If a third casino is built in Connecticut, MGM Springfield could face competition.
Newly released documents show an idea by Connecticut Airport Authority (CAA), along with the town of Windsor Locks, to team up with the Mashantucket Pequot Tribe and the Mohegan Tribal Gaming Authority to build a “first rate, sustainable and profitable casino and entertainment facility.”
The plan includes the goal to attract 10,000 casino-goers daily, along with the 17,000 arriving and departing passengers at the airport.
“If you put a casino in the airport it's gonna take away customers from Foxwoods, it's gonna take away customers from Mohegan Sun, and it would take away customers from us,” Alan Feldman, MGM Resorts International executive vice president of global government and industry affairs said.
While competition is a concern, Feldman also addresses that the proposal would be bad for taxpayers, saying he disagrees with the lack of transparency by the CAA.
“The point of this is the fact that all of this is being done in secret, behind closed doors, there is no public input,” Feldman. “For anyone who's in Hartford now you can see what happens when you allow public agencies to engage in these secretive backroom meetings what you end up with is a baseball stadium that's incomplete and no one can use it, that's not the way this should be done.”
Feldman said based on hundreds of pages of emails and documents obtained under the Freedom of Information process the communication about this plan was done “in secret” for more than a year.
Windsor Locks First Selectman Chris Kervick said hearing from the public was his first order of business.
On the night he was sworn in, November 24, 2015, a resolution was passed indicating willingness to enter into negotiations for the purpose of the establishment of a casino within the town on any sites proposed by the CAA, Sportstech, or at any other suitable development site if. The conditions wer: A public hearing must be conducted, a town meeting must be held and a referendum vote must be put in place.
The plan is simply just an idea, and Kervick said if it moves forward, important questions will be asked.
“Does it make sense from a public safety point of view? Does it make sense from a traffic and transportation point of view? And from a revenue point of view for the town of Windsor Locks?” he asked.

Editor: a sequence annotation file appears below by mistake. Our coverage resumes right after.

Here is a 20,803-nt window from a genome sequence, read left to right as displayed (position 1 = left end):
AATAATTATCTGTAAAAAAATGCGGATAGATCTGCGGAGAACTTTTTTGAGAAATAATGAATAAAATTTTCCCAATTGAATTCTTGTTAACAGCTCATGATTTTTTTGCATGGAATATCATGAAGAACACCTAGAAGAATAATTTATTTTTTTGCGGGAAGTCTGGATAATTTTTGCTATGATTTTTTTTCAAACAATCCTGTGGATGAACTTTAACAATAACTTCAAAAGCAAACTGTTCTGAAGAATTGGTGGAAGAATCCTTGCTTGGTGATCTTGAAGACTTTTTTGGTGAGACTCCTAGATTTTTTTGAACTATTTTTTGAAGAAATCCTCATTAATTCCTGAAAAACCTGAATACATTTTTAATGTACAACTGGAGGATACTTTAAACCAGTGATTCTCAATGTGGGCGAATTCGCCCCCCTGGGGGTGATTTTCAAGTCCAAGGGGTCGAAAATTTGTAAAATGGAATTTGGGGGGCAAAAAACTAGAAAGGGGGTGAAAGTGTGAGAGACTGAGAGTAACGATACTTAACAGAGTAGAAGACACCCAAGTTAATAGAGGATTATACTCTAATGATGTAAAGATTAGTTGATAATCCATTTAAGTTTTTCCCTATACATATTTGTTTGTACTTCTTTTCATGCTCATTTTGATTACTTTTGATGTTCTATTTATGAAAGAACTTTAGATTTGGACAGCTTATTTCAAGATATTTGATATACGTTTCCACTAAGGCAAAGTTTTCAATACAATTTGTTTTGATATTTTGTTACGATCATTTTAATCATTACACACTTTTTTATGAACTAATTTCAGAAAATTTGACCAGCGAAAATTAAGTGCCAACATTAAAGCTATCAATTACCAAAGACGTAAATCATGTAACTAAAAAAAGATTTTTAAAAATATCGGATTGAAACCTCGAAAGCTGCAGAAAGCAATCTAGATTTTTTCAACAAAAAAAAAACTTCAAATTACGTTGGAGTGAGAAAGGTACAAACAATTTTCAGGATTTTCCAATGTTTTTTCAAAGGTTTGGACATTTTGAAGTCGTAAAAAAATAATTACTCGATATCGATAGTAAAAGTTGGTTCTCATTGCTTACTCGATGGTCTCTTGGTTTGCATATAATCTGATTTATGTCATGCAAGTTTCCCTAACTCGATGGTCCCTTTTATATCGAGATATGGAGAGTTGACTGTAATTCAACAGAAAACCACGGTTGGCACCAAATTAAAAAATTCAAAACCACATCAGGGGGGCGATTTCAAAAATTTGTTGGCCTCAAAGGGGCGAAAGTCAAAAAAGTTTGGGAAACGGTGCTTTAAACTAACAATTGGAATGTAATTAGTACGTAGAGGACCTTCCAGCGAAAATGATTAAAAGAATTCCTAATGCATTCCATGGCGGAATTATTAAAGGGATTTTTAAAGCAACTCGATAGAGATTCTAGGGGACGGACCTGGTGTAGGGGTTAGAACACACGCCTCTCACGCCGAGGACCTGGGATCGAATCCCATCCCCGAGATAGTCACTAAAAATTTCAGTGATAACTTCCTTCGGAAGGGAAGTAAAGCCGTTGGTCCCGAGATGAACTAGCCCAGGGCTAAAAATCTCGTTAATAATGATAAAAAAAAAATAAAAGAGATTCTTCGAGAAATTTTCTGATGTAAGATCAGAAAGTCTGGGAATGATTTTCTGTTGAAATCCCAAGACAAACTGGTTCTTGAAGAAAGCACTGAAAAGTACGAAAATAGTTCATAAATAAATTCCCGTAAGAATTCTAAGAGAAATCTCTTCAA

Kervick said ultimately the citizens would decide whether or not it was in the best interest of Windsor Locks.
The Connecticut Airport Authority released a statement, which includes that it does want to hear from the public, but withholding the plans so far, protected trade secrets. Kevin A. Dillon, executive director of the Connecticut Airport Authority, said:
“It is quite unfortunate that, after failing thus far in their extensive litigation and federal lobbying efforts, MGM has decided to expend even more resources on a public relations campaign that completely mischaracterizes the Connecticut Airport Authority’s proposal for casino development at Bradley International Airport. This desperate attempt at fear-mongering is just another chapter in MGM’s increasingly alarming track record of distorting the truth to protect its business interests and maximize its financial gain at the expense of the CAA. The CAA believes that it is important to correct these inaccuracies so the public understands the reality of the situation.
First, in proposed findings dated July 26, 2016, the Freedom of Information Hearing Officer assigned to the complaints brought by MGM against the CAA actually ruled in favor of the Connecticut Airport Authority on two of three complaints. The officer found that the CAA Board’s executive session discussions of a proposed casino were legal and did not violate the State’s Freedom of Information laws. The hearing officer also ruled that the CAA properly withheld from disclosure documents which constitute trade secrets. This refutation of MGM’s primary complaints essentially acknowledges the CAA’s arguments that disclosure of the negotiating process would only seek to harm the CAA’s negotiating posture to the benefit of other potential developers and those, like MGM, who are opposing any potential casino development for their own business purposes. Regarding the final complaint, the hearing officer did find that the disclosure exemptions provided to responses to RFPs only applied to RFPs issued by a public agency, and not to a public agency’s response to an RFP issued by a non-public entity. The CAA is considering its options with respect to that finding. All three of these proposed findings will be formally considered by the Freedom of Information Commission at a future meeting.